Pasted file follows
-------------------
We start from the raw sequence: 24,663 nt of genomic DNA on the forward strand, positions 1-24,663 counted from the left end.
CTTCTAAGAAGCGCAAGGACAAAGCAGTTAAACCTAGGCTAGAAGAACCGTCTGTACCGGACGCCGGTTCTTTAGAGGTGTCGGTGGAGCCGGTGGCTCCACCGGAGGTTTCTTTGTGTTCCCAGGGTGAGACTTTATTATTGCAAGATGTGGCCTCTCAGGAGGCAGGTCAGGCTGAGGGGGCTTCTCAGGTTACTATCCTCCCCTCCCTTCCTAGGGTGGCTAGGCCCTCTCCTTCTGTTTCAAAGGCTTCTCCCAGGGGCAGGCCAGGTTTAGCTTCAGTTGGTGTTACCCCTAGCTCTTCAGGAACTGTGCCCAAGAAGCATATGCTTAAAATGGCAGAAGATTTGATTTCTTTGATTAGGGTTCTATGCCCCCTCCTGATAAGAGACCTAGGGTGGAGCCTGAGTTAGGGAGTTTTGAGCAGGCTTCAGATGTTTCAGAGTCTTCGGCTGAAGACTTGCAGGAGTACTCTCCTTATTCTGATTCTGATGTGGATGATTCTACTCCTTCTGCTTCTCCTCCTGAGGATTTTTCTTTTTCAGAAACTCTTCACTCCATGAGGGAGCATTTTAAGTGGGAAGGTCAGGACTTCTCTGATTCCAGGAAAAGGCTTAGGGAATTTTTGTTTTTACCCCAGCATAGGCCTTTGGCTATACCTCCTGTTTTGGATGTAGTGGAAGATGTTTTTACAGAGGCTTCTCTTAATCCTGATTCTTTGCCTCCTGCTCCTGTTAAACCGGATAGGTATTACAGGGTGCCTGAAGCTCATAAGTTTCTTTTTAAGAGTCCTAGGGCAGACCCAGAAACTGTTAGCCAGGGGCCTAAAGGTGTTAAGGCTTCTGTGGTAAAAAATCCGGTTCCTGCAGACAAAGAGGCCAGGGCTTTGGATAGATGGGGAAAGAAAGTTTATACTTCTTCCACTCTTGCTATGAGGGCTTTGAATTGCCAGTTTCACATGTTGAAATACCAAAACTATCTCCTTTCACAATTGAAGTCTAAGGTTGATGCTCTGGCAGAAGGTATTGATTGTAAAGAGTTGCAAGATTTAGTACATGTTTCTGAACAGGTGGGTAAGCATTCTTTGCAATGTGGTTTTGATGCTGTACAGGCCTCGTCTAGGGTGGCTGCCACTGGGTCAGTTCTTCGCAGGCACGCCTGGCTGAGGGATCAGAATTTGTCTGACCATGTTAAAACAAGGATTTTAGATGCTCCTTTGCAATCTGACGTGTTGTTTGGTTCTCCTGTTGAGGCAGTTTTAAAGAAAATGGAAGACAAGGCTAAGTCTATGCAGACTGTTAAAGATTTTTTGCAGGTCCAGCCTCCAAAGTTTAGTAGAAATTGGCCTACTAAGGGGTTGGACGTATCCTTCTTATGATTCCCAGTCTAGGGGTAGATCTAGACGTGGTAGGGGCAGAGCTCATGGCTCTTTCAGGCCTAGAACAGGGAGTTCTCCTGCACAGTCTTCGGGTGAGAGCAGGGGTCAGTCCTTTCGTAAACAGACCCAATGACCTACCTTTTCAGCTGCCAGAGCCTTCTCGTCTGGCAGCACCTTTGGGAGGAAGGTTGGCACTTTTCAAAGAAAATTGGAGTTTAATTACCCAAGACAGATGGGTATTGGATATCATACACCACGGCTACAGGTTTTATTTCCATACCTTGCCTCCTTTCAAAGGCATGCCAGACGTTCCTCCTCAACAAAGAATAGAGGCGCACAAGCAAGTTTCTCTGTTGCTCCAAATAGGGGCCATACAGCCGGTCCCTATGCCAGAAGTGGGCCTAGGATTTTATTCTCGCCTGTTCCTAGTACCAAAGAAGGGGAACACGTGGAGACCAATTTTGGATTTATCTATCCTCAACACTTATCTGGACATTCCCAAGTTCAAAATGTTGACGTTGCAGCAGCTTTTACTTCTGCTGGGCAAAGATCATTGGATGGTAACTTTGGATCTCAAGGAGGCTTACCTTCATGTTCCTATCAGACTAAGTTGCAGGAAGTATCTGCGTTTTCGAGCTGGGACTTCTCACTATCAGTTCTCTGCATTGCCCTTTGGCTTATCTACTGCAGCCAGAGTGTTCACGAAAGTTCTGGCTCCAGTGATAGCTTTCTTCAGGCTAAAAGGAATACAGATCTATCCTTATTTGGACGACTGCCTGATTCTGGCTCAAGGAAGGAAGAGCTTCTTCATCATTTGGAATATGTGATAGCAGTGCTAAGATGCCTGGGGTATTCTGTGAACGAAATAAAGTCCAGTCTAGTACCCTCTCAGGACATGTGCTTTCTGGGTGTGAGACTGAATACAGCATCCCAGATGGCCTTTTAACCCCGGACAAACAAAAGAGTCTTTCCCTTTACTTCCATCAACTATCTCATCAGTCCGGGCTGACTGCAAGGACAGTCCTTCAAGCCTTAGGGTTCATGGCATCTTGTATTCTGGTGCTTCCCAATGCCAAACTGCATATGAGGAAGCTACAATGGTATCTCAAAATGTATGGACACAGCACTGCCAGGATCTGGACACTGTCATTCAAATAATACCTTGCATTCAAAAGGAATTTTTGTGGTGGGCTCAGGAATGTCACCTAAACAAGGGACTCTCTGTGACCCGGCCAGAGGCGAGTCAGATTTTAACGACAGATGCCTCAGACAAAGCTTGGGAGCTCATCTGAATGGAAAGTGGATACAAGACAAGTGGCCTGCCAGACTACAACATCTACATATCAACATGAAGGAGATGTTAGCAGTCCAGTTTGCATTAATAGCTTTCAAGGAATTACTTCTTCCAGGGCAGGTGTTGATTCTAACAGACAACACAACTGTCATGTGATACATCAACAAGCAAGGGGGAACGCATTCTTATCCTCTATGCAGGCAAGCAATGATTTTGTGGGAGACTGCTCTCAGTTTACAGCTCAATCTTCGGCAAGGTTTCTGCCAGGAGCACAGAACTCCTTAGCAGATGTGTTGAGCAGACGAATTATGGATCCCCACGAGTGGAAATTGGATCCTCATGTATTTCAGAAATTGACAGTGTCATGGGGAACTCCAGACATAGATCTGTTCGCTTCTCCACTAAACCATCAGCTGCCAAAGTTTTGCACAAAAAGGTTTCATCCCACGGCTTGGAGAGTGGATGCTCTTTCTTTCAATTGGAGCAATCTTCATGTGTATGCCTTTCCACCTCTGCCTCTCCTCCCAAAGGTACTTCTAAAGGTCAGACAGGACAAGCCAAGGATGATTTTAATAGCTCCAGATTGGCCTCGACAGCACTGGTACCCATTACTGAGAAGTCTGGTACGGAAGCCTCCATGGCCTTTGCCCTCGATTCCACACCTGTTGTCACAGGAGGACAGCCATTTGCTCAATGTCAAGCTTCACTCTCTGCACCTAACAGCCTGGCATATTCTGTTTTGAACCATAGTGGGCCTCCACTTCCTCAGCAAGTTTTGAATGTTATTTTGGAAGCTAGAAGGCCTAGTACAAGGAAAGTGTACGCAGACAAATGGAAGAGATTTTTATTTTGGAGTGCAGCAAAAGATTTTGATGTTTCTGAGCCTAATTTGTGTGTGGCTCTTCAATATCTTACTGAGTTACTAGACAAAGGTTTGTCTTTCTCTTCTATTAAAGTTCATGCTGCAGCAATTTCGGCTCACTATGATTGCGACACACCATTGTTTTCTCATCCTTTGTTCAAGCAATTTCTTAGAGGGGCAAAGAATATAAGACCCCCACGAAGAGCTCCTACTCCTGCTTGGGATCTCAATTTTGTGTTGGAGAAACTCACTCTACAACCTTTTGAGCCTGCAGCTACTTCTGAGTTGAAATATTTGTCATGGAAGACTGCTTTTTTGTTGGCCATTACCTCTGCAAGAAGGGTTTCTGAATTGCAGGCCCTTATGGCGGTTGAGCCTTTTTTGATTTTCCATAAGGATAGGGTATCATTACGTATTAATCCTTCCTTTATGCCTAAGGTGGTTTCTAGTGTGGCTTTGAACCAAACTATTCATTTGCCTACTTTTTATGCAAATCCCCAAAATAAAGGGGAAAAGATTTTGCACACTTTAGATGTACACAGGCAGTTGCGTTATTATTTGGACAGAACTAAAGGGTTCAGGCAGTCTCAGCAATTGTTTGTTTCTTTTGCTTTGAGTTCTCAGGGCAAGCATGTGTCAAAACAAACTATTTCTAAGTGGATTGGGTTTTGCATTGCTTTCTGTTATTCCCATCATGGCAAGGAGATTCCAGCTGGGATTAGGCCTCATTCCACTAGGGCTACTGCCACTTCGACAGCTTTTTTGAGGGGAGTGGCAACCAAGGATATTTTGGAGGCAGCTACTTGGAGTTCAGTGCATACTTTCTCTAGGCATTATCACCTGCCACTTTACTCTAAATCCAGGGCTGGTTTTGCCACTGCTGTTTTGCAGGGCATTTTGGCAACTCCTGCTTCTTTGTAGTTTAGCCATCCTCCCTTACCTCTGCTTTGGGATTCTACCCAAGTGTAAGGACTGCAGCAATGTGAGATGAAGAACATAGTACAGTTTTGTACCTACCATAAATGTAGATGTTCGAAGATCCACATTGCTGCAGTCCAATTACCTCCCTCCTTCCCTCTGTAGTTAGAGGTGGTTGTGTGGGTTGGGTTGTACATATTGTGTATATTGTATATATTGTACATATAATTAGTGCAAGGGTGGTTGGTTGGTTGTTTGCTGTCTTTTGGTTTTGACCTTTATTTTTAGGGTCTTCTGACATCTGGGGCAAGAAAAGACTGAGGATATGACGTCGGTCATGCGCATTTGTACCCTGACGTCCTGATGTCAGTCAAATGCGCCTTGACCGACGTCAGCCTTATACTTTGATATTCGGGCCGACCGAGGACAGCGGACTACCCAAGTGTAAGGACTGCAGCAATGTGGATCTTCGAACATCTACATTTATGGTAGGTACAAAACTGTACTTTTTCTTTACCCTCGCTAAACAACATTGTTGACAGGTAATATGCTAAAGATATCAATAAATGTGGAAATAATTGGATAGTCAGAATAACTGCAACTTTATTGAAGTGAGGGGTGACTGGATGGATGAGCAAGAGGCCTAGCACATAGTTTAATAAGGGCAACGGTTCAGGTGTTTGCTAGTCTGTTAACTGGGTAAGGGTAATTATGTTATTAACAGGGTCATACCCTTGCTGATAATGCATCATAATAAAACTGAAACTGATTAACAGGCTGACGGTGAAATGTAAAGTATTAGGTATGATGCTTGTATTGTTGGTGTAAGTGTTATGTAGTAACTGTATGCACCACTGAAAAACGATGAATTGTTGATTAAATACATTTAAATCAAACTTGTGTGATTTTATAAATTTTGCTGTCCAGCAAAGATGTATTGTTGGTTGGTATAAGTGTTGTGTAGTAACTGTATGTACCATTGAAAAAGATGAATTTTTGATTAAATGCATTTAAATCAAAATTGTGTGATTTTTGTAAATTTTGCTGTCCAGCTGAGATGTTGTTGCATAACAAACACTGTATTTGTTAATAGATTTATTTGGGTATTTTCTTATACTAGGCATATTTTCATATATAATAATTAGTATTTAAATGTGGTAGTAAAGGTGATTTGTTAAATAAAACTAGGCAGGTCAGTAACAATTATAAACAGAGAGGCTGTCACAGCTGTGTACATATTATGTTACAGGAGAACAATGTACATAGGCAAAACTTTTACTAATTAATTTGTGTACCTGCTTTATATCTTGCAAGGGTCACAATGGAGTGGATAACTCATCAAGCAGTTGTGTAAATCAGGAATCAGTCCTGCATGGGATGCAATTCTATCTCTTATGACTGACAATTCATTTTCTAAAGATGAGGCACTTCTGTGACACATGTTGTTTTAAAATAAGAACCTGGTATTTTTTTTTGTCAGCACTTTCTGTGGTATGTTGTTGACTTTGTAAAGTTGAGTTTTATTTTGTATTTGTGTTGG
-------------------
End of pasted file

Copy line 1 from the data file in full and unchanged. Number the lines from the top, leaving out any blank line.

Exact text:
We start from the raw sequence: 24,663 nt of genomic DNA on the forward strand, positions 1-24,663 counted from the left end.